Black Families Look to Continue Pod Schooling Movement Beyond Pandemic
But rather than go private, some pod leaders say they will stay connected to traditional schools — ‘for better or for worse’
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White families may have embraced pods and microschools as a short-term fix to cope with the pandemic. But for many Black parents, they offer something more permanent: an alternative to traditional schools where their children have historically faltered.
“Our motivation for building outside of the system is because we saw our system crumbling in the midst of the pandemic,” said Lakisha Young, founder and CEO of The Oakland Reach in California, which in the early months of the pandemic launched a virtual hub for students who lacked internet access. Now, the nonprofit is training Black and Hispanic parents to work as math and literacy tutors — “liberators,” they call them — to help students thrive in local schools.
“Not only are we putting caring, committed people back into our communities,” Young said, “the system now has to re-engage with us in a different kind of power dynamic.”
As they look to build a movement, however, leaders are grappling with some thorny questions. Are they contributing to school segregation? And to what extent do they want to remain connected to the very public schools their families left?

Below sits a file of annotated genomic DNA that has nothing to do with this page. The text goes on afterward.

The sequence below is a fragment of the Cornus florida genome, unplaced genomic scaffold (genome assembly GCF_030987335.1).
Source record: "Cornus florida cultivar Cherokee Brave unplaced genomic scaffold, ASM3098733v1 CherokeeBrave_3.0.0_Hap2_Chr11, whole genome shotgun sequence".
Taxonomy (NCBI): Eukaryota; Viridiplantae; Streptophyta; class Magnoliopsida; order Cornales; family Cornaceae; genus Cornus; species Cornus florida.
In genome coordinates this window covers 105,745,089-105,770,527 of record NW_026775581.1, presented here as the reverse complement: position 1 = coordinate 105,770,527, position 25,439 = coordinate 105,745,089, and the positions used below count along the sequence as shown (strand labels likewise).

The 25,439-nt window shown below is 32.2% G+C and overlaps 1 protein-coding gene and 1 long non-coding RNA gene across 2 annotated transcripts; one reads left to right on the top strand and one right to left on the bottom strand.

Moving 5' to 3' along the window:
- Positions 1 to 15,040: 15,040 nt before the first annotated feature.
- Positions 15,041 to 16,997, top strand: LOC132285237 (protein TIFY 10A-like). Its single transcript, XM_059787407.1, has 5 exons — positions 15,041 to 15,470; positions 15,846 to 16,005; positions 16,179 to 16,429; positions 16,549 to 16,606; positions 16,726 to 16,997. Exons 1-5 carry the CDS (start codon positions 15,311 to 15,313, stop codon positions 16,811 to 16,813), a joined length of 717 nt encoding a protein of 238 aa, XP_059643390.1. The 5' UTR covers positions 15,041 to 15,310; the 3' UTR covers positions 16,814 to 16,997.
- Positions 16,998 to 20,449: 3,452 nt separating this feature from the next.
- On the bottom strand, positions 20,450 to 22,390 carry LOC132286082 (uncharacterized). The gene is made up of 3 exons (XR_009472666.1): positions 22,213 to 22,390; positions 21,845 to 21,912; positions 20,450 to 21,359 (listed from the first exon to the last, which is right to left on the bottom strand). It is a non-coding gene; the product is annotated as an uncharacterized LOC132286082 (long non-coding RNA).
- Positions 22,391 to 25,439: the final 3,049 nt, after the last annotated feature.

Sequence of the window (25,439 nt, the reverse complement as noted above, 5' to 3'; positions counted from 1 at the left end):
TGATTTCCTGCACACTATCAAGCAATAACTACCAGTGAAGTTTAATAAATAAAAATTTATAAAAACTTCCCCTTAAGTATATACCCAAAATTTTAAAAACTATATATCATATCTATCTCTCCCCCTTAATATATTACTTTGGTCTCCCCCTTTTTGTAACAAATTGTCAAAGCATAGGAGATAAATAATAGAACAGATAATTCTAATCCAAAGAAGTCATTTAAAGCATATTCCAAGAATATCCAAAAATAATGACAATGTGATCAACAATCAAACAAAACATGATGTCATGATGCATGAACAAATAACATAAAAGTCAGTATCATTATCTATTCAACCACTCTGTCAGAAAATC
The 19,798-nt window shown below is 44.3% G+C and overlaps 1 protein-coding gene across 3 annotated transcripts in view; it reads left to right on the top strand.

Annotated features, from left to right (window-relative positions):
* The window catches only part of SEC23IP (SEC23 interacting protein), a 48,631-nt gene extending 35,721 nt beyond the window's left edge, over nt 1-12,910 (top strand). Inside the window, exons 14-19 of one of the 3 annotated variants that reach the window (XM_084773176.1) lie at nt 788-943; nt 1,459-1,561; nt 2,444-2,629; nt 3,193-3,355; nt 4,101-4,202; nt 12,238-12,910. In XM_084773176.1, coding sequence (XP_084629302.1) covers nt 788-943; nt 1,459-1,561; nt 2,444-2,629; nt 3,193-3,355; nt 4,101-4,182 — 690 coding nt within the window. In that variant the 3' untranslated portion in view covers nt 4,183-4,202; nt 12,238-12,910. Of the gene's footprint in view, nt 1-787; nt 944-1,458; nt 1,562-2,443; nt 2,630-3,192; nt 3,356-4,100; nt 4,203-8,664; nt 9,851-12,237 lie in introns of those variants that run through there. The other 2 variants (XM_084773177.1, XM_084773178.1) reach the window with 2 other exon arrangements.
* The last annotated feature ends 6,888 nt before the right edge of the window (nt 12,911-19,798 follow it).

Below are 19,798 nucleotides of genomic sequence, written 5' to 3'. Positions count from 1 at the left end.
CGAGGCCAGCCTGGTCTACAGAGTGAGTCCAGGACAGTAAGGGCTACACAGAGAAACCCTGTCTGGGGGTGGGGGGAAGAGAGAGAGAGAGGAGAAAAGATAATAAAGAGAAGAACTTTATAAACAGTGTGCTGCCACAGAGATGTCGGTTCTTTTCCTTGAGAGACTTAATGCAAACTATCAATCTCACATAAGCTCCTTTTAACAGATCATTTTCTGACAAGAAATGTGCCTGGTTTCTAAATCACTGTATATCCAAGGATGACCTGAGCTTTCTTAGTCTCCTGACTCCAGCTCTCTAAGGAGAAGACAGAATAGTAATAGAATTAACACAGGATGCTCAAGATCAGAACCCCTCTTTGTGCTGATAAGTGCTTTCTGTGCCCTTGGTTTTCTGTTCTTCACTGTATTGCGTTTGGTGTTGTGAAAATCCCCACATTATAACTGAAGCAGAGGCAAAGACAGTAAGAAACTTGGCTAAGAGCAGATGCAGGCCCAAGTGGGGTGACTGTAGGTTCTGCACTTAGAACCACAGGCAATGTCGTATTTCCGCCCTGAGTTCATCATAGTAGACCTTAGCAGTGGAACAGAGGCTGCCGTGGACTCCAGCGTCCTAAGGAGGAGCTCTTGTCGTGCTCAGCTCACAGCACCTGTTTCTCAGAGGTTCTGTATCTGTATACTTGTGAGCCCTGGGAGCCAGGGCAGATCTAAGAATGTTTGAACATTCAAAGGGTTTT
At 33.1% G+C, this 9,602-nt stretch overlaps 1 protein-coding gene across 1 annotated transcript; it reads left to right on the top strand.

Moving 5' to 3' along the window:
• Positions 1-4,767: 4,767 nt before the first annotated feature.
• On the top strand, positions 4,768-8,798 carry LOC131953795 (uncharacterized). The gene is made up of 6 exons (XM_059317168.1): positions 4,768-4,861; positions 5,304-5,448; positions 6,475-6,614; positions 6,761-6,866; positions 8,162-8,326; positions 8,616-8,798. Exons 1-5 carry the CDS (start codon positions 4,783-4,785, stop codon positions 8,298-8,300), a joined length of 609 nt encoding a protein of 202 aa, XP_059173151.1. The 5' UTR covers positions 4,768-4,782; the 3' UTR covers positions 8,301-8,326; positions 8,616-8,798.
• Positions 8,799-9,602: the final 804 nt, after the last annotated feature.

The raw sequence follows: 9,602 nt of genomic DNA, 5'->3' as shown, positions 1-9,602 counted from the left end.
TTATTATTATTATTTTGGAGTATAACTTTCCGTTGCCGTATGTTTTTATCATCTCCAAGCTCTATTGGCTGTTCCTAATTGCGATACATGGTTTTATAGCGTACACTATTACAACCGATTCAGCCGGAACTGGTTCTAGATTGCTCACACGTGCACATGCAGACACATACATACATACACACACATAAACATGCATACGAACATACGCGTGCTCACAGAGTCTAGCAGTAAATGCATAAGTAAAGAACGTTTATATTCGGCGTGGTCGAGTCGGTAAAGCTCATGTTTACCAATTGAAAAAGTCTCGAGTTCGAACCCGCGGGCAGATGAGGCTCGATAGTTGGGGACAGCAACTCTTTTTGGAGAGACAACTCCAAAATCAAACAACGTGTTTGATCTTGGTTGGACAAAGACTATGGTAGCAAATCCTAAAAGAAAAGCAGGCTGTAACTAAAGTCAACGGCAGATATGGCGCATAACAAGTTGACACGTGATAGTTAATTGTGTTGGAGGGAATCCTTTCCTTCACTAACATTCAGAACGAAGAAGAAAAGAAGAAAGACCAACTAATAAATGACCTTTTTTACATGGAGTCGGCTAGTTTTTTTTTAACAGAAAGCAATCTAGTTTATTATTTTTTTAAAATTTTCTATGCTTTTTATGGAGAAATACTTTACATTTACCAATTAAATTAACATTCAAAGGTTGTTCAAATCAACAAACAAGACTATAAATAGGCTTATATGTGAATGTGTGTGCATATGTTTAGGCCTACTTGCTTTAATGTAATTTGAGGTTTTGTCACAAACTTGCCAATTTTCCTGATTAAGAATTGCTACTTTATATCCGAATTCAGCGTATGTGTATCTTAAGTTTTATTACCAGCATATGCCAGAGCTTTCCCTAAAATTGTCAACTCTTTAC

Young was among the leaders and researchers featured in a Monday webinar hosted by the Center on Reinventing Public Education, a think tank studying the future of pods after most students have returned to traditional schools. The center’s research showed that Blacks were more than twice as likely as whites to report that their children were happier in pods — 52% to 25% — and also that they had more trust in the educators leading them than they did teachers in public schools.
The majority of Black children still attend traditional public schools — 85%, according to federal data. But CRPE researchers wanted to see whether Black pods and microschools connected to broader trends, such as the increase in Black homeschooling, the decline in public school enrollment and the growth in legislation supporting such models.
Are such policies “paving the way for an explosion in self-determined alternatives to public schools?” asked Jennifer Poon, a fellow with the nonprofit Center for Innovation in Education, which contributed to the research. “And if so, what would that mean for the families in Black pods and microschools? On the flip side, what would that mean for the majority of families who are still served by public schools?”
Introducing a topic often debated in the first year of the pandemic, moderator Chris Stewart, CEO of Brightbeam, a nonprofit that focuses on improving educational opportunities, pitched another question to the panelists: Do pods and microschools contribute to school segregation?
Speakers rejected the idea. Janelle Woods, founder of the Black Mothers Forum in Phoenix, said Black students are already segregated within public schools because they are suspended and expelled at higher rates than white students.